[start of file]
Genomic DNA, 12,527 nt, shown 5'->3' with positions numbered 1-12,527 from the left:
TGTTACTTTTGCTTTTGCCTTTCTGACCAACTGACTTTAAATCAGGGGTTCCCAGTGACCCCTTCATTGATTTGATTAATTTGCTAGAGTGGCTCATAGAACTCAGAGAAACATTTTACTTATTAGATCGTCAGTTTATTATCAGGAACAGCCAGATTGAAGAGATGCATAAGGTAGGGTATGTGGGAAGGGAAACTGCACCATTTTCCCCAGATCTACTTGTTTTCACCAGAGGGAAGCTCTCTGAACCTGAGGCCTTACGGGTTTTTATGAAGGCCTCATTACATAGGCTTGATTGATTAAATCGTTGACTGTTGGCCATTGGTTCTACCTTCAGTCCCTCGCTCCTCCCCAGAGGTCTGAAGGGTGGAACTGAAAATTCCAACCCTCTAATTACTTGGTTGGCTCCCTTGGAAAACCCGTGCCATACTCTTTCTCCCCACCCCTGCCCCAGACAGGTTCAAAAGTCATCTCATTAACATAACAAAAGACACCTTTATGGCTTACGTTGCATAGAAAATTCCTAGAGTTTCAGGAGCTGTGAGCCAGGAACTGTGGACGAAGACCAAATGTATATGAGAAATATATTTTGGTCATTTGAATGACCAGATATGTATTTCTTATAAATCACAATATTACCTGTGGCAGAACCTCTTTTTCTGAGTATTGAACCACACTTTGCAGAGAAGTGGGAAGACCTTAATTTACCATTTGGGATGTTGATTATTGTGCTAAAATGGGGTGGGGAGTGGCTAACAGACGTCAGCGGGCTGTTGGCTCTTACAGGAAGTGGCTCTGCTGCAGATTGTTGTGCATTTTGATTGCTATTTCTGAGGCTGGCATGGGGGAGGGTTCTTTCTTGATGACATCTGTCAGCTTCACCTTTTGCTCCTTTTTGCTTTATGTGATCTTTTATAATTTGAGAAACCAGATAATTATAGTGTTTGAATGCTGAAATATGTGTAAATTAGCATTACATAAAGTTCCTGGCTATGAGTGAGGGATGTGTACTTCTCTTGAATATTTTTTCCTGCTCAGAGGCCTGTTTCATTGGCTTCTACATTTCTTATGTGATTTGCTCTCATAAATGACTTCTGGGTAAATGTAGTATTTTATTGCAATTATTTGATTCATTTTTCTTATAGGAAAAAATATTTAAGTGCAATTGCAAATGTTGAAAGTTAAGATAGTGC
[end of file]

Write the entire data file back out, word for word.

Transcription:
Genomic DNA, 12,527 nt, shown 5'->3' with positions numbered 1-12,527 from the left:
TGTTACTTTTGCTTTTGCCTTTCTGACCAACTGACTTTAAATCAGGGGTTCCCAGTGACCCCTTCATTGATTTGATTAATTTGCTAGAGTGGCTCATAGAACTCAGAGAAACATTTTACTTATTAGATCGTCAGTTTATTATCAGGAACAGCCAGATTGAAGAGATGCATAAGGTAGGGTATGTGGGAAGGGAAACTGCACCATTTTCCCCAGATCTACTTGTTTTCACCAGAGGGAAGCTCTCTGAACCTGAGGCCTTACGGGTTTTTATGAAGGCCTCATTACATAGGCTTGATTGATTAAATCGTTGACTGTTGGCCATTGGTTCTACCTTCAGTCCCTCGCTCCTCCCCAGAGGTCTGAAGGGTGGAACTGAAAATTCCAACCCTCTAATTACTTGGTTGGCTCCCTTGGAAAACCCGTGCCATACTCTTTCTCCCCACCCCTGCCCCAGACAGGTTCAAAAGTCATCTCATTAACATAACAAAAGACACCTTTATGGCTTACGTTGCATAGAAAATTCCTAGAGTTTCAGGAGCTGTGAGCCAGGAACTGTGGACGAAGACCAAATGTATATGAGAAATATATTTTGGTCATTTGAATGACCAGATATGTATTTCTTATAAATCACAATATTACCTGTGGCAGAACCTCTTTTTCTGAGTATTGAACCACACTTTGCAGAGAAGTGGGAAGACCTTAATTTACCATTTGGGATGTTGATTATTGTGCTAAAATGGGGTGGGGAGTGGCTAACAGACGTCAGCGGGCTGTTGGCTCTTACAGGAAGTGGCTCTGCTGCAGATTGTTGTGCATTTTGATTGCTATTTCTGAGGCTGGCATGGGGGAGGGTTCTTTCTTGATGACATCTGTCAGCTTCACCTTTTGCTCCTTTTTGCTTTATGTGATCTTTTATAATTTGAGAAACCAGATAATTATAGTGTTTGAATGCTGAAATATGTGTAAATTAGCATTACATAAAGTTCCTGGCTATGAGTGAGGGATGTGTACTTCTCTTGAATATTTTTTCCTGCTCAGAGGCCTGTTTCATTGGCTTCTACATTTCTTATGTGATTTGCTCTCATAAATGACTTCTGGGTAAATGTAGTATTTTATTGCAATTATTTGATTCATTTTTCTTATAGGAAAAAATATTTAAGTGCAATTGCAAATGTTGAAAGTTAAGATAGTGC